I got an invitation to review a scientific paper from a journal. I accepted the offer to review but was wondering what benefits I might get if I review a paper? Can I write it in my CV as I will be applying for a Ph.D. position soon? Someone told me if I write it in my CV that I reviewed an article, no professor is gonna hire me thinking she already knows so many things and it will be hard to control her during the whole Ph.D.! Still, I accepted the offer out of excitement. Also, if my review is not up to the mark, is it like the editors will never give me anything to review again?

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    Reviewing papers is hard - I'd only recommend doing it if you have an advisor you're working with now who can help you. – Azor Ahai -him- Jul 14 '20 at 15:17
  • @AzorAhai--hehim It helps, but it is not required. Of course, it helps to at least having received some referee reports. – user151413 Jul 14 '20 at 15:26
  • @user151413 True, which is why I said "recommend." – Azor Ahai -him- Jul 14 '20 at 15:26
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    If you are not a PhD student yet - have not submitted any articles - then it seems a bit unlikely an editor would have contacted you "out of the blue." is it possible your current academic advisor recommended you to review an article they were too busy to review themselves? I would agree with @AzorAhai--hehim that if you feel you cannot give a comprehensive and fair review on your own, find an advisor to help you, and confirm this relationship with the editor, since sharing material for review with others is a breach of ethics without the journal's permission. – roger-reject Jul 15 '20 at 1:21
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    @AzorAhai--hehim yes, sorry that I phrased that incorrectly! I meant to write "...or have not submitted any articles." – roger-reject Jul 15 '20 at 11:44

As mentioned in the other answer, reviewing is an important service to the community.

However, you will also profit yourself from reviewing: You will learn about a new topic. You will learn about how a review process works. You get to see the other side, which will most likely helpful for your own future paper writing: Since you know how reviewing a paper feels from the perspective of the reviewer, you can better understand how to make a paper accessible to reviewers and readers, and how to best respond to reviewer comments.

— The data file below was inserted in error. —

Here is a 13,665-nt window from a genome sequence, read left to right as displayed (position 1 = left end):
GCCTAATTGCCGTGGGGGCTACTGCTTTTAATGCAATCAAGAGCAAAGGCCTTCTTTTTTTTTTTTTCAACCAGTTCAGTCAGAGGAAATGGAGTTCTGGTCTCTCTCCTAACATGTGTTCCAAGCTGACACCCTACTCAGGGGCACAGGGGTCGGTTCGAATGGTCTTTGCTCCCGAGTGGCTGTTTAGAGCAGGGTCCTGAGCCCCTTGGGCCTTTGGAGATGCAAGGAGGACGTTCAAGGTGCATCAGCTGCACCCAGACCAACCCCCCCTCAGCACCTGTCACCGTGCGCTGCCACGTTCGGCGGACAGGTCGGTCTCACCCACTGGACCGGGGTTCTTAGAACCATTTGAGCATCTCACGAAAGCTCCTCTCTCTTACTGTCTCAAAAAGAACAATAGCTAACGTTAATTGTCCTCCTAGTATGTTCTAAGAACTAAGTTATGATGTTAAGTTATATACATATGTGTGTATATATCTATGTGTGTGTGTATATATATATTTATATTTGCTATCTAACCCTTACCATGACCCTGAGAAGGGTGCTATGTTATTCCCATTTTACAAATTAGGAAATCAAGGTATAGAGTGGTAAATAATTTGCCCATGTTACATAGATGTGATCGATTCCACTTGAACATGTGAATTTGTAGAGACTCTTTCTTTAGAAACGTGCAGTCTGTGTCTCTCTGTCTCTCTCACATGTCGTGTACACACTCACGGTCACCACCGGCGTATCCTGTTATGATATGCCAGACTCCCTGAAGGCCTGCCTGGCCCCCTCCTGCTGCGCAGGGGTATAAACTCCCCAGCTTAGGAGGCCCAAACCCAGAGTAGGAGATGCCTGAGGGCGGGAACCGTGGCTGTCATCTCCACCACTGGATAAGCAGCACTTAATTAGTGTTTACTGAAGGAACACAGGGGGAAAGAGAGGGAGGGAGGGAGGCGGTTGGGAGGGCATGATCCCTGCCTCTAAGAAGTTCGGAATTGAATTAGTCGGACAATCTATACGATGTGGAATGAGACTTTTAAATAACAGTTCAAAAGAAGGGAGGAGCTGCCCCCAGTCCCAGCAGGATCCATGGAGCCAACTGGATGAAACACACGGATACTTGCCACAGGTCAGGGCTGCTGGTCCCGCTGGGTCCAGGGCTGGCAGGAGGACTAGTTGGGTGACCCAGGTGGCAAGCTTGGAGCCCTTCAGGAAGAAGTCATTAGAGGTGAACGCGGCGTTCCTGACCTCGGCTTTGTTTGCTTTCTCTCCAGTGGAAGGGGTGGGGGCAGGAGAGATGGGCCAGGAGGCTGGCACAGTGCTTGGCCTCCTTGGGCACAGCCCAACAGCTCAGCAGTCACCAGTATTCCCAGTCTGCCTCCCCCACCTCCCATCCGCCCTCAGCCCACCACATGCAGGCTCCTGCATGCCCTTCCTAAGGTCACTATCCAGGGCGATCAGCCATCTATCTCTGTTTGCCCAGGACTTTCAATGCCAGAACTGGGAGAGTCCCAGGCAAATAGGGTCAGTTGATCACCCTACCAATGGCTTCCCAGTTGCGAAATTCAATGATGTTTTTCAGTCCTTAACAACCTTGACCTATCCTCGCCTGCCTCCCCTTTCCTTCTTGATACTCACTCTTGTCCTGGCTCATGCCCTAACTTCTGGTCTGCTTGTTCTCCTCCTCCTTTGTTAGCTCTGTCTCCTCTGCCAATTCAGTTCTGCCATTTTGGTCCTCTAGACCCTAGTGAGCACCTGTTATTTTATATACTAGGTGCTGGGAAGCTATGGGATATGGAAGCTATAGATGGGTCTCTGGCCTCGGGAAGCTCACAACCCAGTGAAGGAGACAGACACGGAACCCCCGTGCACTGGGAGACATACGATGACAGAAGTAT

And, in addition to these benefits, you can indeed list in your CV that you review for journal X, Y, and Z - this does not only show that you are willing to help the community (which will recflect positively on an application), but it also shows that the editors of the journal consider you competent to review their papers.


Yes, you can. Service to the community is an important part of an academic CV. Be careful, though, to associate your own name only with reputable journals, otherwise it may hurt instead of help.

  • It is a good journal and all my publications are from there till now. – Black Sheep Jul 14 '20 at 15:33
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    @BlackSheep If all your publications are from there, then isn't that yet another good argument to review for them? After all, other people have reviewed your papers there. – user151413 Jul 14 '20 at 16:16

It's also good because it allows you to develop reputation and rapport with the editors, who are usually "high up" in your research community. There's a good chance they have some influence over conferences, funding, etc. And of course if you submit a paper to their journal, they will be more likely to take you seriously if they know you've carefully reviewed other recent research there.


In addition to the other answers: Being a referee might also help in obtaining a visa.

Some countries offer visas for people with special abilities (in the US e.g. the O-1 visa). This includes scientists.

Getting a letter of recommendation from a journal editor where one has performed a few reviews might be of great help in proving this specialist status. In fact this is listed as one criteria for the O-1 visa.

Also it probably does not harm to deliver good reviews.

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